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Fashion for Good Launches US Textile Waste Project

After forays in Europe and India, Fashion for Good’s Sorting for Circularity initiative is coming to America.

The 18-month initiative, which the Amsterdam-based sustainable innovation platform announced Tuesday, seeks to take the most “representative snapshot” of textile waste composition generated in the United States and, in so doing, establish the business case for textile-to-textile recycling in the country.

“We are excited to be taking the Sorting for Circularity Project into new territory and entering the North-American market,” said Katrin Ley, managing director at Fashion for Good. “After successful initiatives across such large regions as Europe and India, the U.S. presents a great opportunity with the potential for incredible positive impacts considering the volume of the consumer market and post-consumer textiles landscape.”

The Sorting for Circularity U.S.A. Project is backed by the firepower of several notable brands and retailers, including Adidas, Levi Strauss & Co, Target and Zara owner Inditex, which will serve as facilitators. H&M, Nordstrom and materials innovation firm Eastman have signed up as external partners. Adidas and H&M are also collaborating with Fashion for Good in the New Cotton Project, whose goal is creating circular products made using textile waste.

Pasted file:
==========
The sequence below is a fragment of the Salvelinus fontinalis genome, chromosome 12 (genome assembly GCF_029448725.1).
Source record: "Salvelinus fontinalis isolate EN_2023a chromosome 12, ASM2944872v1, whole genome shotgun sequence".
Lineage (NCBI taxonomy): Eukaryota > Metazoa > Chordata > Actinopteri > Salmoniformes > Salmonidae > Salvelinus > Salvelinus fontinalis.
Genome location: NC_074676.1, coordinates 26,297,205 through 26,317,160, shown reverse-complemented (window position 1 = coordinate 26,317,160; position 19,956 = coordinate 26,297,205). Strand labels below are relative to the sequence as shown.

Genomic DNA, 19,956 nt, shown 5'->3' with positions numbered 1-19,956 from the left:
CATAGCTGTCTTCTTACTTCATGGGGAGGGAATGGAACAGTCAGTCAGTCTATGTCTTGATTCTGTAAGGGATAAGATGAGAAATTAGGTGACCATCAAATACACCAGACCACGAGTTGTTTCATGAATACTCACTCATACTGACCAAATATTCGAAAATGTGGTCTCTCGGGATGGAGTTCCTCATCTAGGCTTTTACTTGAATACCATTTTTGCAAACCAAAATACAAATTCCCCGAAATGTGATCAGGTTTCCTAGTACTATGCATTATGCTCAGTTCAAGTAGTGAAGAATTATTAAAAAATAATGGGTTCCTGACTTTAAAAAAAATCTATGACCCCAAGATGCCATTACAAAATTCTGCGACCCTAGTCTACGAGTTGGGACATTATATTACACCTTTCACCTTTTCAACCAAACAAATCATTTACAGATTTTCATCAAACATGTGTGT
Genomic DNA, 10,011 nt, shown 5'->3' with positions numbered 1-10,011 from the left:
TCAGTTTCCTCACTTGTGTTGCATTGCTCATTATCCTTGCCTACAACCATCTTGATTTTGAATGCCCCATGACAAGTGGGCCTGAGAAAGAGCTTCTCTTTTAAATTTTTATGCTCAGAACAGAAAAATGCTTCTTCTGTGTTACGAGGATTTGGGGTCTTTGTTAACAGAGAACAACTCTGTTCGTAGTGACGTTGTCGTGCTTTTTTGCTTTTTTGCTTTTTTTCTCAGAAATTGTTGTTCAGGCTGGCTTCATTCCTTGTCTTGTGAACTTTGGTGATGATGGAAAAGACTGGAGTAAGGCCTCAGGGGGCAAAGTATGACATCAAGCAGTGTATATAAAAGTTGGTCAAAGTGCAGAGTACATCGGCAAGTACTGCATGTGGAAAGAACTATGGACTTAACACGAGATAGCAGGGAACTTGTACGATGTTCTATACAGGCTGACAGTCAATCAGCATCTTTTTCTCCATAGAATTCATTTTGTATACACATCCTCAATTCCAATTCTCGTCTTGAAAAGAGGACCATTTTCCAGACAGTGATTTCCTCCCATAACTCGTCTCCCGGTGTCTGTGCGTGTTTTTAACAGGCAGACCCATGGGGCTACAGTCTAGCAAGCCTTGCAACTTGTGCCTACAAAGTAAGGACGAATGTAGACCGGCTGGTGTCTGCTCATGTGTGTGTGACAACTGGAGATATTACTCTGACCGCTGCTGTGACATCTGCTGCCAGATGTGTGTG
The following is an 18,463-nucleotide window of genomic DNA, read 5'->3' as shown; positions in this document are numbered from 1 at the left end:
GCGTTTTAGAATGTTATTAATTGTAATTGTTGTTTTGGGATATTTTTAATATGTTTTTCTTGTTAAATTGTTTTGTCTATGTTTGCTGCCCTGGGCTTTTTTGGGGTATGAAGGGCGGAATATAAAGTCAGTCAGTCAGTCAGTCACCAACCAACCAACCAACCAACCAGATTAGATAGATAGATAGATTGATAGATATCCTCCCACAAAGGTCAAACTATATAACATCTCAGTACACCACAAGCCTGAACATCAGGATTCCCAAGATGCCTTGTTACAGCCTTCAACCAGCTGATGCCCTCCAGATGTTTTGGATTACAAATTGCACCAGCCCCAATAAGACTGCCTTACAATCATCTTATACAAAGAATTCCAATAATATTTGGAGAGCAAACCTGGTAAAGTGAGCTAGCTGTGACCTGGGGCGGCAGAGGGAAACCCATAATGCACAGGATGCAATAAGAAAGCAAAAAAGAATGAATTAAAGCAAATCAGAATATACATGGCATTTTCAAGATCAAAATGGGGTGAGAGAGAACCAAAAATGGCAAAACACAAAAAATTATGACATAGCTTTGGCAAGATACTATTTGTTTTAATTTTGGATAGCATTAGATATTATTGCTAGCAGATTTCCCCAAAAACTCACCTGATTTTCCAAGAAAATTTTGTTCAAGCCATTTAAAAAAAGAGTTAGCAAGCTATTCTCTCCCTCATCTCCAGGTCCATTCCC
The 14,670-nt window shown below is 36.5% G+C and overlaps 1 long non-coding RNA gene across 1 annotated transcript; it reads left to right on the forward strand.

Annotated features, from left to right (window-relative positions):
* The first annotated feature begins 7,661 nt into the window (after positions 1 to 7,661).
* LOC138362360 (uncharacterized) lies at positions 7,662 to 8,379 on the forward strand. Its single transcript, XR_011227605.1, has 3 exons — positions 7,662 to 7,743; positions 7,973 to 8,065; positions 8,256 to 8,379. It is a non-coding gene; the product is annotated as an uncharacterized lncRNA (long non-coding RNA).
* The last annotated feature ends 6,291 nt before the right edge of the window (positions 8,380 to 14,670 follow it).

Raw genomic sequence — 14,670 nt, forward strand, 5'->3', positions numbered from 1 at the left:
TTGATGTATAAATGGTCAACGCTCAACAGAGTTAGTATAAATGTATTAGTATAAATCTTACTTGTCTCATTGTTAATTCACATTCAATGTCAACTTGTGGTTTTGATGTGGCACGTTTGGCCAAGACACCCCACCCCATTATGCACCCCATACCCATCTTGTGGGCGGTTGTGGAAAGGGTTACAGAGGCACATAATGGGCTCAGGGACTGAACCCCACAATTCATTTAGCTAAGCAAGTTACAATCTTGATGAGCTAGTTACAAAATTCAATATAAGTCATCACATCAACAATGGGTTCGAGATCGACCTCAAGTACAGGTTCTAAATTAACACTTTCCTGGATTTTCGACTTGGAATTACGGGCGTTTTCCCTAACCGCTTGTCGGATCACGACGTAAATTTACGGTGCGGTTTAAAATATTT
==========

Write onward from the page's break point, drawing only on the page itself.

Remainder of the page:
Textile waste is now the fastest-growing segment of the United States waste stream. According to research carried out by the Environmental Protection Agency, textile waste has swelled by a whopping 811 percent between 1960 and 2015. In 2018, Americans generated 17 million tons of textiles representing 5.8 percent of total municipal solid waste. More than 85 percent of this ended up landfilled or incinerated.

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Understanding the material composition, volume and location of used textiles, as well as expanding textile recycling infrastructure, will be key to ensuring that this waste doesn’t go to, well, waste. While demand for recycled fibers is growing, access to a ready supply of feedstock is stymying efforts to provide them, Fashion for Good noted. By scaling textile collection and sorting, the industry could divert castoff textiles, categorize them according to their highest-quality end use and satisfy the needs of brands looking for more non-virgin inputs as part of their sustainability strategies.

The Sorting for Circularity U.S.A. Project will focus on two major assessments: one, an “extensive” consumer survey that will trace a garment’s typical journey from purchase point to its end of use, and the other a “comprehensive” analysis of the nation’s post-consumer textile mix using near-infrared spectroscopy technology provided by Matoha, a London-based maker of material identification devices.

Resource Recycling Systems, the project’s co-lead, will lead the dissemination and analysis of the data-gathering process with the support of the New York State Center for Sustainable Materials Management, Circle Economy and Secondary Materials and Recycled Textiles, better known as SMART.

“This project will lay the foundation to make informed investment and infrastructure decisions, and a compelling business case for monetization through recycling,” Ley said.